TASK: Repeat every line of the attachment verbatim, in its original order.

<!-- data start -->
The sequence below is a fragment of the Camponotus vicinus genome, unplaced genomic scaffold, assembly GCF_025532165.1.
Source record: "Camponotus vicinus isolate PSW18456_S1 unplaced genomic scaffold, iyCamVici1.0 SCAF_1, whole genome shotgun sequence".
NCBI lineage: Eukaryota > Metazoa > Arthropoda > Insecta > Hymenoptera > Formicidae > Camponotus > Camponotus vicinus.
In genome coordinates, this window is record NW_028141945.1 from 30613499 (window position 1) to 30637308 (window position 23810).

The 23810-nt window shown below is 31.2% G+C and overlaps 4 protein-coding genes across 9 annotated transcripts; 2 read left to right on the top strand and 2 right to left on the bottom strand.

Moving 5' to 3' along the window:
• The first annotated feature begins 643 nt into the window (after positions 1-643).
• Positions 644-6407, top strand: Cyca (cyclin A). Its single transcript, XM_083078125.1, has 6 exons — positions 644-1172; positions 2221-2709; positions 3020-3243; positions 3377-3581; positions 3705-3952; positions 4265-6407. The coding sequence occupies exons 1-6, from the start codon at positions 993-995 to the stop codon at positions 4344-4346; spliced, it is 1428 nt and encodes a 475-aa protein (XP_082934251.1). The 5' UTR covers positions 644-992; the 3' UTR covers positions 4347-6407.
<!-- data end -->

The sequence below is a fragment of the Camponotus vicinus genome, unplaced genomic scaffold, assembly GCF_025532165.1.
Source record: "Camponotus vicinus isolate PSW18456_S1 unplaced genomic scaffold, iyCamVici1.0 SCAF_1, whole genome shotgun sequence".
NCBI lineage: Eukaryota > Metazoa > Arthropoda > Insecta > Hymenoptera > Formicidae > Camponotus > Camponotus vicinus.
In genome coordinates, this window is record NW_028141945.1 from 30613499 (window position 1) to 30637308 (window position 23810).

The 23810-nt window shown below is 31.2% G+C and overlaps 4 protein-coding genes across 9 annotated transcripts; 2 read left to right on the top strand and 2 right to left on the bottom strand.

Moving 5' to 3' along the window:
• The first annotated feature begins 643 nt into the window (after positions 1-643).
• Positions 644-6407, top strand: Cyca (cyclin A). Its single transcript, XM_083078125.1, has 6 exons — positions 644-1172; positions 2221-2709; positions 3020-3243; positions 3377-3581; positions 3705-3952; positions 4265-6407. The coding sequence occupies exons 1-6, from the start codon at positions 993-995 to the stop codon at positions 4344-4346; spliced, it is 1428 nt and encodes a 475-aa protein (XP_082934251.1). The 5' UTR covers positions 644-992; the 3' UTR covers positions 4347-6407.